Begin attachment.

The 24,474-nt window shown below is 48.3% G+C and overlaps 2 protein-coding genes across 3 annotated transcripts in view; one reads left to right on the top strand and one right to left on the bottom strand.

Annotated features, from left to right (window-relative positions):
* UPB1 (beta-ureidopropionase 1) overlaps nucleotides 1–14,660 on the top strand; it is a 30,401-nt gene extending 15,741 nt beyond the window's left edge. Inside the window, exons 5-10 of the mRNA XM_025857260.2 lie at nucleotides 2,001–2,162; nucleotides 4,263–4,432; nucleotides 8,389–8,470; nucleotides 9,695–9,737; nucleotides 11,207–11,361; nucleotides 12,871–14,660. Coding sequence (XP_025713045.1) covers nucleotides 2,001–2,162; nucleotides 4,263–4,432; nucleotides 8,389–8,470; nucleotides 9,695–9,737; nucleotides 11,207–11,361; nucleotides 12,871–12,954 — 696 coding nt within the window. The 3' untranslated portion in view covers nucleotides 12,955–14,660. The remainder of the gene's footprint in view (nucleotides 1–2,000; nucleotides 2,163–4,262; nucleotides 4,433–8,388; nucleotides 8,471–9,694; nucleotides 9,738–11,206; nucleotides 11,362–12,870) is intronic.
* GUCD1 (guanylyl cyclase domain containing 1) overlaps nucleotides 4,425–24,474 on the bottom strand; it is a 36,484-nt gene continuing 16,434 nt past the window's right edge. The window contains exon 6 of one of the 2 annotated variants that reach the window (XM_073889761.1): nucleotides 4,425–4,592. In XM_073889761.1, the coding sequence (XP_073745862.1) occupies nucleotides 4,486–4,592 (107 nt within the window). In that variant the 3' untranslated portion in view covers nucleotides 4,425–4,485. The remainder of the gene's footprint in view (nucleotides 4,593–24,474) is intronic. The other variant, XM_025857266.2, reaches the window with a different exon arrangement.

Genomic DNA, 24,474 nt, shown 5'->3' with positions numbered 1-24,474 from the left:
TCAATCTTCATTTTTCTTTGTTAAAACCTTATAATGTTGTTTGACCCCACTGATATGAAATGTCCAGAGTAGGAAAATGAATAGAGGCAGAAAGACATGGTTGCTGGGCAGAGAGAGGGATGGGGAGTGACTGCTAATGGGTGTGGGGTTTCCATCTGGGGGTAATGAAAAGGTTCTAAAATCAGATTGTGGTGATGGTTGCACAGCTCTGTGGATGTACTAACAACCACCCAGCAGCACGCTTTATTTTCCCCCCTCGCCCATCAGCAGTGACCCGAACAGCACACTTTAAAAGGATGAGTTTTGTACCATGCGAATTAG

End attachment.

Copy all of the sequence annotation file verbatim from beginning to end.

The 24,474-nt window shown below is 48.3% G+C and overlaps 2 protein-coding genes across 3 annotated transcripts in view; one reads left to right on the top strand and one right to left on the bottom strand.

Annotated features, from left to right (window-relative positions):
* UPB1 (beta-ureidopropionase 1) overlaps nucleotides 1–14,660 on the top strand; it is a 30,401-nt gene extending 15,741 nt beyond the window's left edge. Inside the window, exons 5-10 of the mRNA XM_025857260.2 lie at nucleotides 2,001–2,162; nucleotides 4,263–4,432; nucleotides 8,389–8,470; nucleotides 9,695–9,737; nucleotides 11,207–11,361; nucleotides 12,871–14,660. Coding sequence (XP_025713045.1) covers nucleotides 2,001–2,162; nucleotides 4,263–4,432; nucleotides 8,389–8,470; nucleotides 9,695–9,737; nucleotides 11,207–11,361; nucleotides 12,871–12,954 — 696 coding nt within the window. The 3' untranslated portion in view covers nucleotides 12,955–14,660. The remainder of the gene's footprint in view (nucleotides 1–2,000; nucleotides 2,163–4,262; nucleotides 4,433–8,388; nucleotides 8,471–9,694; nucleotides 9,738–11,206; nucleotides 11,362–12,870) is intronic.
* GUCD1 (guanylyl cyclase domain containing 1) overlaps nucleotides 4,425–24,474 on the bottom strand; it is a 36,484-nt gene continuing 16,434 nt past the window's right edge. The window contains exon 6 of one of the 2 annotated variants that reach the window (XM_073889761.1): nucleotides 4,425–4,592. In XM_073889761.1, the coding sequence (XP_073745862.1) occupies nucleotides 4,486–4,592 (107 nt within the window). In that variant the 3' untranslated portion in view covers nucleotides 4,425–4,485. The remainder of the gene's footprint in view (nucleotides 4,593–24,474) is intronic. The other variant, XM_025857266.2, reaches the window with a different exon arrangement.

Genomic DNA, 24,474 nt, shown 5'->3' with positions numbered 1-24,474 from the left:
TCAATCTTCATTTTTCTTTGTTAAAACCTTATAATGTTGTTTGACCCCACTGATATGAAATGTCCAGAGTAGGAAAATGAATAGAGGCAGAAAGACATGGTTGCTGGGCAGAGAGAGGGATGGGGAGTGACTGCTAATGGGTGTGGGGTTTCCATCTGGGGGTAATGAAAAGGTTCTAAAATCAGATTGTGGTGATGGTTGCACAGCTCTGTGGATGTACTAACAACCACCCAGCAGCACGCTTTATTTTCCCCCCTCGCCCATCAGCAGTGACCCGAACAGCACACTTTAAAAGGATGAGTTTTGTACCATGCGAATTAG